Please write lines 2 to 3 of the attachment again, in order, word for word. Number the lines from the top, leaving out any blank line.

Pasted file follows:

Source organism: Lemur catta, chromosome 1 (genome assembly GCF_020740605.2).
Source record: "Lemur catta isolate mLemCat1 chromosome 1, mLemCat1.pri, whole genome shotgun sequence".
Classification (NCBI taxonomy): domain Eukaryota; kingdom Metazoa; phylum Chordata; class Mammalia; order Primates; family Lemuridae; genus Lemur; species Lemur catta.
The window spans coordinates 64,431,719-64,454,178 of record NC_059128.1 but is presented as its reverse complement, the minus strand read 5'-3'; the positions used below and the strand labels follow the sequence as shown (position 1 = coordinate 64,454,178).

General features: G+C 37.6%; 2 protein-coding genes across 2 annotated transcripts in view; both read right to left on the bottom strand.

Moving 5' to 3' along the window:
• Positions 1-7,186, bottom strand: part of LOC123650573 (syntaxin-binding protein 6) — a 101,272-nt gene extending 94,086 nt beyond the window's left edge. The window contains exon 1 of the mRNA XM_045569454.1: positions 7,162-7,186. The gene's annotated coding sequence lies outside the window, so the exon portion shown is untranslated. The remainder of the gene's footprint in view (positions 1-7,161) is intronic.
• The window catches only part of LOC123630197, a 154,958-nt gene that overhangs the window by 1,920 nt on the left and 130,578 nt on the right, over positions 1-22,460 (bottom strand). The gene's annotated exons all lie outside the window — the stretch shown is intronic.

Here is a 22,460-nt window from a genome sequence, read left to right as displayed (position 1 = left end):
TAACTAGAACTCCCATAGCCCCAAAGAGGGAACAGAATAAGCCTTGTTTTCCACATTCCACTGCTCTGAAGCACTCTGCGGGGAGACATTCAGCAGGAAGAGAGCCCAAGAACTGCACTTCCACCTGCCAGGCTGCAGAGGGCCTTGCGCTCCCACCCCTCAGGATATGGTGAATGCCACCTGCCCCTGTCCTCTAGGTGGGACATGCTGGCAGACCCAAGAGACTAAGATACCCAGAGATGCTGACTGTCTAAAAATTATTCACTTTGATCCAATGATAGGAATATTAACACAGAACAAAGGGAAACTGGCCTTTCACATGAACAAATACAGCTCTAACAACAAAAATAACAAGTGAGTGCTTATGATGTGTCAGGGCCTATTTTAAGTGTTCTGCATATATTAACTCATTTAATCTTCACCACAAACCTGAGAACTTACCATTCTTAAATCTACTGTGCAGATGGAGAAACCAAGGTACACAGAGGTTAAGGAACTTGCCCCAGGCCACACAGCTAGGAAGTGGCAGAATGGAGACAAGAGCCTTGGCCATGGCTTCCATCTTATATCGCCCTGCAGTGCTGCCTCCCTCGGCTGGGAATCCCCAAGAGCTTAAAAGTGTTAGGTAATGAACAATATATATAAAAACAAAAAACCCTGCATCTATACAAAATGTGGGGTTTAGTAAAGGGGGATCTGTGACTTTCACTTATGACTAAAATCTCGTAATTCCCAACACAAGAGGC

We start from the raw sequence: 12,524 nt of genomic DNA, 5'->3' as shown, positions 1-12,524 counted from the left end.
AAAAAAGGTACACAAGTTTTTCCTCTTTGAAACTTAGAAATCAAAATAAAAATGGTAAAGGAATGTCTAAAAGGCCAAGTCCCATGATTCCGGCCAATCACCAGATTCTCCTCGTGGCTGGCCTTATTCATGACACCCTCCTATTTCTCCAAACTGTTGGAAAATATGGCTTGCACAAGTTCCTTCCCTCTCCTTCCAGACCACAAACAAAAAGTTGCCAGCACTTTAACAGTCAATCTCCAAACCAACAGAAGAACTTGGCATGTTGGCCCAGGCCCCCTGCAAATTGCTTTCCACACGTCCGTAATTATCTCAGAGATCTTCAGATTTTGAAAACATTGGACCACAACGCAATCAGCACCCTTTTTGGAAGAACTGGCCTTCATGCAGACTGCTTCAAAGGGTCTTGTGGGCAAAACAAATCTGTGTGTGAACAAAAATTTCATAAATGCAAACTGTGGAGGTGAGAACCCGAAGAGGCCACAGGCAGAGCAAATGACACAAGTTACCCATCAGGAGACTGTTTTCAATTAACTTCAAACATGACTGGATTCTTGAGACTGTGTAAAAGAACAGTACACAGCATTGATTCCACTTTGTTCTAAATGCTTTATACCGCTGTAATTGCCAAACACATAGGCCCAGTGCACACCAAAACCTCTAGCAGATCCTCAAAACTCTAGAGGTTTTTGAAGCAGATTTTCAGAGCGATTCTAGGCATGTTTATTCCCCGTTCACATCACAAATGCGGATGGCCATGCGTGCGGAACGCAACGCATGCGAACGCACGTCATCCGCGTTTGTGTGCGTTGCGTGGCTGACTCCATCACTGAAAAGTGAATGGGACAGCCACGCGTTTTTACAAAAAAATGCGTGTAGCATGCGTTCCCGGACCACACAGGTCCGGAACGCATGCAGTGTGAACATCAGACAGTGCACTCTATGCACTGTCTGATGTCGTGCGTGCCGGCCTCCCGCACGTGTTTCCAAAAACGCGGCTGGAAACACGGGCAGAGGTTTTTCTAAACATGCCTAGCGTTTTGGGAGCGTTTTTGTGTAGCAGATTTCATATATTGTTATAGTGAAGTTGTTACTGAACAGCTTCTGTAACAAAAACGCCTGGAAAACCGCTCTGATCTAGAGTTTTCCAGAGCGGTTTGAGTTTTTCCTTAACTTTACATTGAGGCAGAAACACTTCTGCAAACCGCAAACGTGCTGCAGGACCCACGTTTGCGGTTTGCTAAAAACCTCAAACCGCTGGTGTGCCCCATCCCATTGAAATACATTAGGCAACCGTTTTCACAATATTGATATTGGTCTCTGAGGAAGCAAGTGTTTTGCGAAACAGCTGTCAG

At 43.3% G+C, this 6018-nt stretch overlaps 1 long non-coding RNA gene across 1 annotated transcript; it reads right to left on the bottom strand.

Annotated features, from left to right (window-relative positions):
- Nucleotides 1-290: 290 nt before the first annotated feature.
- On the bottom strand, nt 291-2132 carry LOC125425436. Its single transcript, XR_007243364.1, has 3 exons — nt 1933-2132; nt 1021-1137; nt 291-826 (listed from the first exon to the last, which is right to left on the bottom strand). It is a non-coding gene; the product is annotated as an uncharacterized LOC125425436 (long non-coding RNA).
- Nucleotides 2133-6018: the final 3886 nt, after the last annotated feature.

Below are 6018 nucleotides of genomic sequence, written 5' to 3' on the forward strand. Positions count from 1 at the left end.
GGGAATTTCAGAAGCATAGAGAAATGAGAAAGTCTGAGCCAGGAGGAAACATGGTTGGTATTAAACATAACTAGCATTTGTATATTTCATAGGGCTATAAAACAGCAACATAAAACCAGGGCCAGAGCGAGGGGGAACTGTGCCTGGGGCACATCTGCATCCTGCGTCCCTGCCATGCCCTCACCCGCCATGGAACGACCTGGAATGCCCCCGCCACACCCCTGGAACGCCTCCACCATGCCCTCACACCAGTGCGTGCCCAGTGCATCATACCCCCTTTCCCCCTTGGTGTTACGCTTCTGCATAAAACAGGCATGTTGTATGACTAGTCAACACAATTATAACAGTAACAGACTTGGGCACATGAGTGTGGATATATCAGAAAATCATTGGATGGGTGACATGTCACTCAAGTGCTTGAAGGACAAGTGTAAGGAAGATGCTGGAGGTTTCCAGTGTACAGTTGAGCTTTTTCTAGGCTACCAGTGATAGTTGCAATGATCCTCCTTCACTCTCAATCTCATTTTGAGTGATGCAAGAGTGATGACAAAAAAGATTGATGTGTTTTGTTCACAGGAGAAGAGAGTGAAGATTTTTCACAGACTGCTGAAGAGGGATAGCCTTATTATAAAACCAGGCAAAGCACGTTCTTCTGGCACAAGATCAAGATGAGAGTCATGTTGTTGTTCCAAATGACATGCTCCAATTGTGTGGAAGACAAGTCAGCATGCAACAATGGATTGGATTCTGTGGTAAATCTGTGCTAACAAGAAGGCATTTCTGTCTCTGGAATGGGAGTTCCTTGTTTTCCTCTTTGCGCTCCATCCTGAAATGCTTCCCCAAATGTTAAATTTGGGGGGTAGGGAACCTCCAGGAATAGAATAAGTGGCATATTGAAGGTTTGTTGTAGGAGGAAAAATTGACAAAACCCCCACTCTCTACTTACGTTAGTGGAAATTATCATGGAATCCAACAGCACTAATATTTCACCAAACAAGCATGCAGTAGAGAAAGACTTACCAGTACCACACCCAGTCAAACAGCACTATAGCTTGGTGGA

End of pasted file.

Source record: "Lemur catta isolate mLemCat1 chromosome 1, mLemCat1.pri, whole genome shotgun sequence".
Classification (NCBI taxonomy): domain Eukaryota; kingdom Metazoa; phylum Chordata; class Mammalia; order Primates; family Lemuridae; genus Lemur; species Lemur catta.